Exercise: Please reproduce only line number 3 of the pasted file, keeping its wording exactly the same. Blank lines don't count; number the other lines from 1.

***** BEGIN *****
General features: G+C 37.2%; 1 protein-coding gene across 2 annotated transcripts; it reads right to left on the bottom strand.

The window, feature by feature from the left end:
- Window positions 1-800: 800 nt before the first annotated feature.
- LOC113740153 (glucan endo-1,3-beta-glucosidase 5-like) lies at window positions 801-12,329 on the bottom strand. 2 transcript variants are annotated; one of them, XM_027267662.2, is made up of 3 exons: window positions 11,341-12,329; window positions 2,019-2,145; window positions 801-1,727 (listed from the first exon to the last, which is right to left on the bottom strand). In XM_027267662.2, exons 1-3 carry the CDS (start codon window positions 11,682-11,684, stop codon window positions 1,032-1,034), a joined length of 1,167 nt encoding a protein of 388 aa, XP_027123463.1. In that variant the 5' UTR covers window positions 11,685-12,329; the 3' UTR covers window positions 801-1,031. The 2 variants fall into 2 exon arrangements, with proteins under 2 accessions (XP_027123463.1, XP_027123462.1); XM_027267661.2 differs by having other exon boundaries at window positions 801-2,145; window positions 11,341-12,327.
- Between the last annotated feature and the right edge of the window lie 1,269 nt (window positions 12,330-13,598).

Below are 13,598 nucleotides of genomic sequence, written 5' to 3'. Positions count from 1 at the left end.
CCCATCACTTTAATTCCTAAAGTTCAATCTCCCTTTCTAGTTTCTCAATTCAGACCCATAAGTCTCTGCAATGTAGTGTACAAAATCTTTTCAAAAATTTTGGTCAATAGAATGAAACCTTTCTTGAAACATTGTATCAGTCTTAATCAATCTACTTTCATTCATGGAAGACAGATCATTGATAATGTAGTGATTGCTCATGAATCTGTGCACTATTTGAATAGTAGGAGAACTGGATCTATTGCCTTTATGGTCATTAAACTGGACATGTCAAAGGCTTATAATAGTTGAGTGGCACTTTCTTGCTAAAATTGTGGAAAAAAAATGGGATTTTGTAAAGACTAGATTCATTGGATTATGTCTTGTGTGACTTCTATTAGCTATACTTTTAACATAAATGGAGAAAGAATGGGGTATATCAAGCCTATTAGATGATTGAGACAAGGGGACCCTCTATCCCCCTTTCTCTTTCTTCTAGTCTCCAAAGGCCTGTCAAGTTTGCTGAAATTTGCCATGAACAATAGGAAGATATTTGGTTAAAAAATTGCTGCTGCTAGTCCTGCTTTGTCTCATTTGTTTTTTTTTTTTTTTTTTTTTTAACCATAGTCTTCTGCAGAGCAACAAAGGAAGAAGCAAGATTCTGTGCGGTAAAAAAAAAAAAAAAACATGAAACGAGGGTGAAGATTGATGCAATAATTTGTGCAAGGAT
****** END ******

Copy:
- Window positions 1-800: 800 nt before the first annotated feature.